I have been traveling to Brazil for several years now and recently brought back a Paulista to be my wife.That is to say that I am enchanted with all things Brazilian.For me ethnic dining is about revisiting a favorite destination through the sights, sounds,smells, and tastes of a country.I love Thai food, but never having visited Thailand I don't have the same connection I have to Brazilian food.When I have a good caipirinha or coxinha de galinha, I can conjure up all the lively faces and places of my Brazilian experiences,like when my wife and I went to our first churrascaria together, the Fogo de Chao in Moema, near the Guarulhos airport in Sao Paulo.Beautiful!!!Beleza!!!!
Tonight, my wife and I were entertaining a great friend from Japan who is no stranger to steakhouses.Japan boasts some of the most elegant and serious steakhouses in the world.We knew that for his first churrasco experience that we had to go to LA's finest, Fogo de Chao- Beverly Hills.We have been to the Fogo de Chao in Sao Paulo, Brazil before and many others when I was going back and forth from the US to Brazil during our courtship.Of course, my wife has experienced churrasco all her life and is an expert whether she likes it or not!The most striking difference between LA and Sao Paulo at first glance of course is the price. Quality meat can be had in Brazil for a lot less.
When we arrived it was straight to the sleek bar off to the side for the requisite caipirinhas.The bartender offered four different cachacas to choose from.My Paulista wife went for the "Ypioca gold" for a smoother ride, but I convinced my friend to go with "51" to experience the caipirinha of the people.They also carry "Leblon" and the regular "Ypioca".For us this set the appropriate vibe.Although Fogo seems to have more Brazilian staff than the last time I was there one year ago, it still lacks the ambiance and spirit of places like Gaucho's Village and of course the Fogo in Sao Paulo.But, would this make a difference in the churrasco?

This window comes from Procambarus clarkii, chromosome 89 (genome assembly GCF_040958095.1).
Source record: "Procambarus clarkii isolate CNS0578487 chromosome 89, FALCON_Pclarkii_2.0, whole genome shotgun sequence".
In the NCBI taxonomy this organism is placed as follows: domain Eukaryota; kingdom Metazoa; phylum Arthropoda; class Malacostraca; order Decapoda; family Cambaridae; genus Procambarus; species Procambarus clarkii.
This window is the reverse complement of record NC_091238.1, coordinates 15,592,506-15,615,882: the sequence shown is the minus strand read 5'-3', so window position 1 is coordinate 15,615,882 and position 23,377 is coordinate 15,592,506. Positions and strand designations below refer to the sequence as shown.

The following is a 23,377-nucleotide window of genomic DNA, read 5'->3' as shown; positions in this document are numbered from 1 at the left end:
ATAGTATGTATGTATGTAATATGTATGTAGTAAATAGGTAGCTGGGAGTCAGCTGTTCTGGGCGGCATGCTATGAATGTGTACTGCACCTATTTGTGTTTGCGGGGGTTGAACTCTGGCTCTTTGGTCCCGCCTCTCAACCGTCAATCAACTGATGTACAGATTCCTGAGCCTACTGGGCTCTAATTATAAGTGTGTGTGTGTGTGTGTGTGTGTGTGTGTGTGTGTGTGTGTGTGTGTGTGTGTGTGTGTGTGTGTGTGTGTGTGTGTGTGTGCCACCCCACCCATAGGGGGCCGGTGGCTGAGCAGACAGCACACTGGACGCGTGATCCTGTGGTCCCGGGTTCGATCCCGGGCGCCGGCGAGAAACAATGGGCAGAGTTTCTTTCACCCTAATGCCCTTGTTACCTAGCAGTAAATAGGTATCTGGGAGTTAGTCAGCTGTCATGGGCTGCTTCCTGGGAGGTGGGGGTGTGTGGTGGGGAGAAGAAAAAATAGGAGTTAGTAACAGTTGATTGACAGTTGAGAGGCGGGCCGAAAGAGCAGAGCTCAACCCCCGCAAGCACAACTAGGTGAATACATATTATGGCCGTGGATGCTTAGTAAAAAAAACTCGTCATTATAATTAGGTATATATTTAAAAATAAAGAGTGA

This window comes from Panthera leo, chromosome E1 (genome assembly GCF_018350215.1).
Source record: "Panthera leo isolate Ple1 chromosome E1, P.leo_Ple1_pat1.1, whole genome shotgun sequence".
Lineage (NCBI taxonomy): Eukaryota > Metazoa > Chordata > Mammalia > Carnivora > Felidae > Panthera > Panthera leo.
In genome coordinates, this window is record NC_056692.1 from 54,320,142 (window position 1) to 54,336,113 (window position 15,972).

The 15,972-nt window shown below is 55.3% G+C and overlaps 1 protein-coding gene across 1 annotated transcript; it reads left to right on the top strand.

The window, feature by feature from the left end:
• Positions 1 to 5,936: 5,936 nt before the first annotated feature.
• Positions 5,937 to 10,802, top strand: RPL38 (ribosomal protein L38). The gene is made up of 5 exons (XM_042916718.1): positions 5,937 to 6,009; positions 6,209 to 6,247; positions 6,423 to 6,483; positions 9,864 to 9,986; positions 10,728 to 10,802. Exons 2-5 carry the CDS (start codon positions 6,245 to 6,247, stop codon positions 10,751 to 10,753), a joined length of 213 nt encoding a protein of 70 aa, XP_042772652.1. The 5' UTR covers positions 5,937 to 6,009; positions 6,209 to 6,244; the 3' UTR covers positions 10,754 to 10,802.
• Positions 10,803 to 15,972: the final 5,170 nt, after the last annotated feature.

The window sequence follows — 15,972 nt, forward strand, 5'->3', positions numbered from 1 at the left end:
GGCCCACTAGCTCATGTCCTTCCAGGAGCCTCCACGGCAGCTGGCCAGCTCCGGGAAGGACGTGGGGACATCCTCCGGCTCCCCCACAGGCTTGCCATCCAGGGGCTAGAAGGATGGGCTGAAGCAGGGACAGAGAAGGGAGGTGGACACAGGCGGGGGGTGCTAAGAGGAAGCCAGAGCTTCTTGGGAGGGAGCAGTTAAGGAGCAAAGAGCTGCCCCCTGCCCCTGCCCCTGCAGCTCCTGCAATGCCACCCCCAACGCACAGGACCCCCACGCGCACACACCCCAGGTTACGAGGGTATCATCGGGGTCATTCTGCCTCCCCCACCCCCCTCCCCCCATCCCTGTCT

The salad bar at a churrascaria is always a carnaval of vibrant, fresh colors.Grilled vegetables, marinated vegetables, salads,cheeses,and many dishes reflecting the multi-cultural popourri that is Brazil.Italians,Japanese,Russians,Lebanese,Germans,etc.Truly a feast for the eyes.We tried to steer our guest towards the must have Brazilian items, as we still had meat service to prepare for.Rule #1 in churrasco.Save room for the meat. We are talking palmitos,salpicao,maionese,quiejo,vinagrete, and...........where's the farofa!!!!! Oh, they bring polenta, pao de queijo,batatas, and farofa to the table.We also asked the manager for some Brazilian beans and rice(feijao e arroz).Everything was fantastic, and while this salad bar didn't have as big of a selection as most churrascarias in Brazil, the quality was on par with the Sao Paulo Fogo de Chao.The polenta was made with cornmeal, but was still crunchy and delicious. Now we were ready for the carne.
I tried the picanha(sirloin cap), alcatra(top sirloin), fraldinha(bottom sirloin),linguica,cordeiro(lamb chops), and the new ancho(rib eye).All of these meats were sublime in all their salty goodness.The ancho was my favorite, so tender and oozing with flavor. A great churrascaria really tailors the flavor and texture of every cut, and Fogo de Chao achieves this formidable task with honors.I'm only sad to not have had another stomach to get those meats that got away.My wife warns to stay away from the sausages, because in Brazil they keep bringing the linguica to fill you up and spoil your appetite for the more expensive cuts.At Fogo de Chao, this is not an issue, as this fine restaurant gives world class quality and service.It is definitely worth the coin, at $55 a head, to experience "Los Angeles' best churrascaria."
Fogo de Chao
Hours of operation:Lunch: Monday-Friday 11:30am-2pmDinner: Monday-Thursday 5pm-10pm; Friday 5pm- 10:30pm; Saturday 4:30pm-10:30pm; Sunday 4pm- 9:30pm.133 N. La Cienega Blvd., Beverly Hills, California 90211Phone: 310-289-7755 / Fax: 310-289-9966
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